Incredibly, two inaugural members of the DCPA Theatre Company are back performing in Appoggiatura and Benediction
Denver native and original DCPA Theatre Company member James Newcomb found out you can go home again. He just didn’t expect home to be a T.S. Eliot poem:
“We shall not cease from exploration.
And the end of all our exploring
Will be to arrive where we started
And know the place for the first time.”
“I have been in sort of a ‘fugue’ state the whole time I have been back in Denver,” said Newcomb, invoking a term psychiatrists often use to describe the loss of identity one can feel when hurled into an unfamiliar environment. “I walk around downtown, and I don’t recognize my city. And it’s not just the new things. I am seeing things that never even registered with me when I was young.”
For Lawrence, coming back to work at the DCPA after 30 years “is like coming home,” she said. “Inside the theatre, it’s like Brigadoon coming back to life. But outside, it’s like Rip Van Winkle. It’s an entirely different city now.”
Newcomb, who plays hardware store worker Rudy in Benediction, is the son of the legendary Bev Newcomb-Madden, who has directed more theatre productions than any woman in Colorado theatre history. He was a resident company member when the DCPA launched on New Year’s Eve 1979. He was a mainstay for many of the next eight seasons, but he hasn’t been back since 1987.
Incredibly, Newcomb is not the only inaugural company member currently performing for the DCPA Theatre Company after three decades away. Darrie Lawrence, who is starring as Helen in the world premiere of Appoggiatura, was a company member for four of the first five seasons — and immediately regretted her decision to leave.
“I didn’t appreciate how good I had it here,” said Lawrence. By 1986, then-Artistic Director Donovan Marley was maintaining a resident company of about 24 actors, each of whom were signed to six-month contracts. That was fairly common practice at regional theatres around the country at the time, but it was ultimately economically unsustainable. Marley asked Lawrence to come back for the 1986-87 season, “and stupidly, I said no,” she said. “I thought, ‘Well, I have been in Denver for four years, so I ought to go out and see what I can do in New York.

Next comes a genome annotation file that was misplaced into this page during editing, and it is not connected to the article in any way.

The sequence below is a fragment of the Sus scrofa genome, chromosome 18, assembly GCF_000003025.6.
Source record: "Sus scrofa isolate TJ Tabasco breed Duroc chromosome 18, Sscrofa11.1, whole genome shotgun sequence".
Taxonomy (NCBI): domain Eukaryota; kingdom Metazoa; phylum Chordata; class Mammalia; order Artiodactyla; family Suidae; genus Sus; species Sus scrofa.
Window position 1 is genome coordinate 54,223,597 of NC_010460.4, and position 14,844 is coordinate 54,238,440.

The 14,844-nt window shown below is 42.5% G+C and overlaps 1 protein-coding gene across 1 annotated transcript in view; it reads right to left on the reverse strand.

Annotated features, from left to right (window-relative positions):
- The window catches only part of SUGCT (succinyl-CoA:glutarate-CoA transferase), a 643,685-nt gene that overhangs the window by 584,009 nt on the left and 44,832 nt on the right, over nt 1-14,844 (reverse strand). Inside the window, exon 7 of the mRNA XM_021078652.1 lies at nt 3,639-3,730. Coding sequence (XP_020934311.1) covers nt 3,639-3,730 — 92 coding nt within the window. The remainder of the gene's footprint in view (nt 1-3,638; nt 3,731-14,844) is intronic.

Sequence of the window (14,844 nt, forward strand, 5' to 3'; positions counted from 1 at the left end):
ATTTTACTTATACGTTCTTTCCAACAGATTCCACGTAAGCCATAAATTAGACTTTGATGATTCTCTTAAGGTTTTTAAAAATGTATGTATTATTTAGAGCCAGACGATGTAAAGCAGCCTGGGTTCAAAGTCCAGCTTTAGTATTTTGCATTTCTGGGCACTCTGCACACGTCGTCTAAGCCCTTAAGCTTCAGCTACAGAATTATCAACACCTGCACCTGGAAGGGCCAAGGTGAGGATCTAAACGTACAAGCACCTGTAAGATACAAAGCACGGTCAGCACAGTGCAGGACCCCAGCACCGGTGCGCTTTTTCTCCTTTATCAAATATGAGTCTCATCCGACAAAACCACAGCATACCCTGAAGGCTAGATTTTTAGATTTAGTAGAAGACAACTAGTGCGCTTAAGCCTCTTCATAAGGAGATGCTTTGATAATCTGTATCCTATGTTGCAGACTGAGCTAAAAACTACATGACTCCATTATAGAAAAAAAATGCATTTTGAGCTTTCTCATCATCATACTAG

“Well, it never got this good again,” she added with a laugh. “But what did I know? I was 32. I was naïve and not that experienced. I didn’t appreciate what I had.”
Newcomb – Jamie to his longtime friends – started his high-school years at George Washington, but transferred to Denver East when riots broke out over forced bussing. He later attended Colorado Women’s College and graduated into perhaps the friendliest economic era for artists in American history.
The regional theatre movement that was born in cities like Houston, San Francisco and Washington D.C. in the late 1940s and ’50s was finally coming to Denver. In the ’70s, Denver Post publisher Donald Seawell almost singlehandedly willed a true performing arts center into existence for the city. Even if it would be located in what was then considered perhaps the sketchiest part of downtown. Seawell built the Helen Bonfils Theatre Complex, which at the time included a 260-seat cinema, and modeled his vision after Minneapolis’ Guthrie Theatre. He hired as his first Artistic Director Sir Tyrone Guthrie, who died during construction.
President Carter had just passed CETA – the Comprehensive Employment and Training Act – which Lawrence said “was the first time in American history the federal government was literally underwriting the arts. That saved a lot of people’s butts. It was like a WPA (Works Progress Administration) for the arts.”
Newcomb was helping a friend named Mark Cuddy, now longtime artistic director of the Geva Theatre Center in Rochester, N.Y, to establish a children’s theatre program in Massachusetts through a CETA grant. The two then headed west “like the Clampetts of The Beverly Hillbillies,” he said. Their destination was Reno, Nev., to join Lon Winston, who now runs the Thunder River Theatre Company in Carbondale. Winston had secured a $35,000 state grant to create theatre in rural Nevada.
“We stopped in Denver and heard that the Denver Center was auditioning, so we both did it,” Newcomb said. “Mark got called to be one of the assistant directors, and they asked me to be in the company.”
Lawrence, who hails from North Carolina, was slowly building an impressive off-Broadway resume in New York when DCPA Artistic Director Ed Call came out to audition there. “I will never forget that day,” she said. “I walked out of the Times Square subway station right into a policeman with his gun drawn at someone he was arresting. I was just loopy when I arrived, but luckily Ed Call was notorious for taking more time than he should have, and I had to wait for two hours before he was ready to see me. I probably did a better audition than if he had been on time with the schedule.”
Lawrence had no trepidation moving across the country that first year to work for a nonexistent company. “Hell no,” she said. “It was a six-month job!”
The DCPA “had juice,” Newcomb added. “And it got even juicier to me after I got here,” Lawrence added. “I didn’t know anything about Denver or Ed Call or Don Seawell or Helen Bonfils. But now I tell everyone about them. Now I call myself ‘the ambassador from the past.’